I’ve been thinking about the problem of evil. Not so much the very pressing and existential problem of my own evil, but the classic three-part gotcha argument that every half-baked neo-atheist trots out these days with a smug smile. It usually goes like this:
An all-powerful God could eliminate all evil and suffering.
An all-good, all-loving God would want to eliminate all evil and suffering.
Given that evil and suffering are everywhere in our world, the all-powerful, all-good, all-loving God does not exist.
Many people much smarter than me have interacted with this argument over the centuries, and come up with various clever responses and answers.
But I’ve been thinking that a simpler approach might be more effective. The next time someone runs this one up the flag-pole, I’m going to say, “You’re absolutely right. The God you’re talking about doesn’t exist. Load of old cods-wallop, if you ask me. And I think people who believe in him are living in fairy-land.”
And when my questioner looks at me askance, I will follow up with: “But then again, the God of the Bible—there’s a God you can believe in. Do you want to read about him with me?”
You see, when non-Christians trot out the ‘problem of evil’ argument, they are often assuming that the God we Christians believe in is the flaccid sentimental benevolent ‘God’ of 19th century deism and 20th century liberalism, the kind of avuncular nice-guy deity who is represented on posters with puppies. How could this sort of ‘God’ possibly allow any suffering? This is the ‘God’ who vanishes in a puff of logic in the face of the suffering of our world.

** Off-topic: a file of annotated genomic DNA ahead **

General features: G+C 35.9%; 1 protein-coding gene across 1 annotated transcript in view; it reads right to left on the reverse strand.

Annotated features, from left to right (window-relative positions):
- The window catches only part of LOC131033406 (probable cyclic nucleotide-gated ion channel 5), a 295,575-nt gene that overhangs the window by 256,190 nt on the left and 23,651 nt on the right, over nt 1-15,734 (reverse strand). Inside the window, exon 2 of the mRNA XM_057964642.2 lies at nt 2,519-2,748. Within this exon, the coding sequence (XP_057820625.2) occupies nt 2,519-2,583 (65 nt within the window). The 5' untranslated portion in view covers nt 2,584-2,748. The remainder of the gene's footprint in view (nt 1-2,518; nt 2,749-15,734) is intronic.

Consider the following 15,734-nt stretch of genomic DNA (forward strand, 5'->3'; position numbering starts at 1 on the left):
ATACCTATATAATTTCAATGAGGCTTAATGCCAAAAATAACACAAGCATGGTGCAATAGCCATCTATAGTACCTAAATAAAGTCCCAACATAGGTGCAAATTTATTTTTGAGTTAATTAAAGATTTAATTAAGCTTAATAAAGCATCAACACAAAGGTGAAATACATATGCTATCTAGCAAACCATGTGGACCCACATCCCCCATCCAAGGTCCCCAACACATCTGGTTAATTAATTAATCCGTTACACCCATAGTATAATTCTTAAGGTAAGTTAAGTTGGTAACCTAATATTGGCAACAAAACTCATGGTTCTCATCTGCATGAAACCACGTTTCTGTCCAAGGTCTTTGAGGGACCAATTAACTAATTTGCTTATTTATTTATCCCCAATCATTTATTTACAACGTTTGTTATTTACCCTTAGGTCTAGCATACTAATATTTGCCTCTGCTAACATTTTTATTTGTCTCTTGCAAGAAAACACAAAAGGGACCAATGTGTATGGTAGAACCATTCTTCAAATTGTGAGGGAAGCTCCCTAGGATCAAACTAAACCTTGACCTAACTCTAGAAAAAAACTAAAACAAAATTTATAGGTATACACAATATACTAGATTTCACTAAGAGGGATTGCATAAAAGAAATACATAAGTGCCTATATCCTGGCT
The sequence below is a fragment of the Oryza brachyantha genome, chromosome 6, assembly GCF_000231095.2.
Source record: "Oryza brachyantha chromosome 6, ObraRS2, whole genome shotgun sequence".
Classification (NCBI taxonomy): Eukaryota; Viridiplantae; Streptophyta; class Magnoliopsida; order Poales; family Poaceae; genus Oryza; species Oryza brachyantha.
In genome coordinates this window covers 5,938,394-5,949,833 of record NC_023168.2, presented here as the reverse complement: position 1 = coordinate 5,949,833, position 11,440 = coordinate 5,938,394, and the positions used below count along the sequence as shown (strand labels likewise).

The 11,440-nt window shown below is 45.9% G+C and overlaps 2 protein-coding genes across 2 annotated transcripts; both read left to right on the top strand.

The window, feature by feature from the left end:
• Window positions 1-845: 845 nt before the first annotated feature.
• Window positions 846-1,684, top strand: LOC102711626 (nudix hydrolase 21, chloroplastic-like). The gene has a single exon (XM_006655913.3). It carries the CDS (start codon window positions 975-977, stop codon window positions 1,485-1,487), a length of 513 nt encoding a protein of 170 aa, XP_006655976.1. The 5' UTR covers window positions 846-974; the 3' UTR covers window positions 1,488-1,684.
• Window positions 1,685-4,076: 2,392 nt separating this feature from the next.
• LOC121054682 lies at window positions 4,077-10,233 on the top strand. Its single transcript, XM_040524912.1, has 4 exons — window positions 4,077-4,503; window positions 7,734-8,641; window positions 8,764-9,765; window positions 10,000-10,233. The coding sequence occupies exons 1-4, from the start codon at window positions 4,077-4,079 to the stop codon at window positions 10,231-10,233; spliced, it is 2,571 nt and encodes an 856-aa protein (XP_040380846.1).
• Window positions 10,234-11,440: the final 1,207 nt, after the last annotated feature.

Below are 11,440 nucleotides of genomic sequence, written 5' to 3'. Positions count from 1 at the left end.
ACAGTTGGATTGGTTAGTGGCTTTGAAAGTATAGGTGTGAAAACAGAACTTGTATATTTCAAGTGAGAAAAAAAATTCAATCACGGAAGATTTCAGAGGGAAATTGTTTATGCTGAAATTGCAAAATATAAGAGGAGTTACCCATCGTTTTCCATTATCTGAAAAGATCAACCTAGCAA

We need to draw our friends into a conversation about the real, true and living God—the God who is not only good and merciful and loving, but who also is a consuming fire who pours out judgement on a sinful world, a judgement that is currently being revealed in our daily experience.
It takes only a moment’s thought to realise that goodness and love are perfectly compatible with justice and judgement—that, in fact, they are closely related. It is very possible, for example, for a human judge to be a good and loving man, and yet also to cause considerable personal suffering by sending a rapist to gaol for 20 years. In fact, the goodness of the judge, and his love for what is right, would require him to inflict punishment (and thus suffering) on the perpetrator.
If this is possible in our limited human sphere, how much more so with with an infinitely wise, good, loving and just God revealed in the Bible, who has a race of perpetrators to deal with?
But the wonderful thing about the real God is that judgement is not his only response to our sin…